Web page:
Making the pupil premium count

Last week I had the pleasure of speaking at the Sunday Times Festival of Education at Wellington College. Tinie Tempah was there. So was Al Murray, Piers Morgan and a host of other A-list speakers. When I say they were ‘there’, I wouldn’t want you to get the impression that they were actually there in person sitting at the back of my session. That would be daft. I do like to think that they might have thought for a split second that the pupil premium panel that I was a part of might have been worth a listen. But they didn’t. The nearest I actually got to Mr Tempah was that I retweeted him. And as for Messrs Morgan and Murray, well at least I was on the same page as them in the alphabetical list of speakers in the festival programme. Not many people can say that.

So seeing as they missed it, and most probably you did too, this is broadly what I said.

Chaired magnificently by Anna Trethewey (@annatreth), and joined by @MaryMyatt and @Khawar_Malik, each of us on the panel were afforded 5-10 minutes each to extol to the masses who turned up our thoughts and views on ‘how to spend the pupil premium wisely’. This proved to be very difficult because 5-10 minutes is clearly not enough time. However, I think I made a fair fist of it.

1. Build a shelf. Despite the fact that almost 80 per cent of those listening were not aware of the EEF toolkit, I still made the point that you should choose carefully. There is a danger that schools adopt a ‘supermarket sweep’ approach to filling their trolley with strategies and interventions in the hope that if they pick the ones at the top of the list, the gap will close. It’s really not as simple as plucking them off the shelf if, as a school, you do not have a shelf yourself on which to sit them. By shelf, I mean an organisational culture or set of core values and beliefs that underpin and support all that you do. Spend time building your own solid shelf and getting the climate and ethos right before you start raiding the store.

2. Back to basics. Better still, whilst building the shelf, invest time and effort in going back to basics and being clear about what good quality first wave teaching looks like in your school. Agree on a set of ‘non-negotiables’ around effective learning and ensure that these are applied consistently across the whole school. Once you have these, you can then begin to use strategies that are consistent with your pedagogical approach.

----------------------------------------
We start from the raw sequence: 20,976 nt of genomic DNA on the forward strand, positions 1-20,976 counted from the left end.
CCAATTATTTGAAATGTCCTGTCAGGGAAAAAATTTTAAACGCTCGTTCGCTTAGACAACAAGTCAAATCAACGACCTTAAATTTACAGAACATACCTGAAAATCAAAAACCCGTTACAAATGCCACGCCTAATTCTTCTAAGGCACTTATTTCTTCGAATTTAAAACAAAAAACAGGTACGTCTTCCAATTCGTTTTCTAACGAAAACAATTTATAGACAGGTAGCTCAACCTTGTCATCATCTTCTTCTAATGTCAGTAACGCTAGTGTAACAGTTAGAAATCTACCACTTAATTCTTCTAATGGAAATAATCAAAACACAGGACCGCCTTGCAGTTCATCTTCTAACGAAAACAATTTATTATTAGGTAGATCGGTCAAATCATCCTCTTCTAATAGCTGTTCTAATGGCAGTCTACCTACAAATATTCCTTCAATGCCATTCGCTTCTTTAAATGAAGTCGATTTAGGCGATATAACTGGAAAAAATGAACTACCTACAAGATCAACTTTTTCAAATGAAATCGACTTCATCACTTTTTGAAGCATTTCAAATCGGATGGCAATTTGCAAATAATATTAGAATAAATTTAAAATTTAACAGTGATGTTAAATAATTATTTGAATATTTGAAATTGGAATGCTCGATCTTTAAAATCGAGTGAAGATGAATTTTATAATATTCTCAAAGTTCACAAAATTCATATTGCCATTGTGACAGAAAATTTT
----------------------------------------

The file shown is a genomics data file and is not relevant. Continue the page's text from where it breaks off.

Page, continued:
3. Don’t weigh the pig. As a general rule of thumb, if I come across something that works in a school and it’s difficult to measure, it’s probably a good thing to do. Be cautious if the strategy that you are pursuing requires constant and continual measurement. Don’t fall into the trap of seeing pupil premium funded activities as only being of value if they improve test results. Of course this is important, but simply viewing the toolkit as a means of plugging gaps in knowledge is shortsighted. Avoid interventions at all costs. Instead, consider using pupil premium funding to provide opportunities to teach children how to become better learners by allowing them to develop their soft skills such as resilience, independence, collaboration or critical thinking (shelf, notwithstanding). With this in mind, perhaps one of our highest impact projects is our pupil premium funded social enterprise that teaches children how to be social entrepreneurs in a purposeful context. It also prepares them for the world of work. You can read more about this here and here

4. Greatest good for the greatest number. Choose strategies that have the most impact across all subjects and areas of learning. One of the earliest approaches we took was to spend funding on technology, ensuring that it impacted across all areas of learning. Each child now has a device and 24/7 broadband connectivity at home. This allows us to flip the classroom which has shown to have a significant impact on closing the gap. Have a look at @mathsflip, an EEF funded project we took part in for more information. A utilitarian approach will also be well-served by adopting strategies that impact on meta-cognition, feedback and peer-assisted learning (PAL). We use our funding to employ a team of DIRTy teaching assistants to ensure the gap remains closed as part of Directed Improvement Review Time. We also employ staff to run PALs sessions where a more able child teaches a concept they have mastered to a group of pupils that require additional support. It is also entirely appropriate to spend the funding on partnerships with external organisations who develop the whole child. Examples of those that we currently work with include Real Ideas Organisation, Creative Alliance, University of the First Age, and of course the Whole Education Network (we are a partner school).

5. The killer question. Finally, ask yourself this question: If pupil premium funding was stopped tomorrow, which (if any) of your strategies would you continue to fund yourself? If the answer is ‘none of them’ then you are doing the wrong things. The strategies that you use to close the achievement gap need to be sufficiently valued such that you would be doing them anyway because they are fundamentally at the heart of all that you believe to be high quality teaching and learning. If this is so, then you are indeed spending your pupil premium wisely.

2 thoughts on “Making the pupil premium count

  1. claireeades says:

    ‘You don’t fatten a pig by weighing it’ – good to see that my late (maths teacher) brother’s favourite phrase is continuing to enlighten. Thank you Andrew.

    Like

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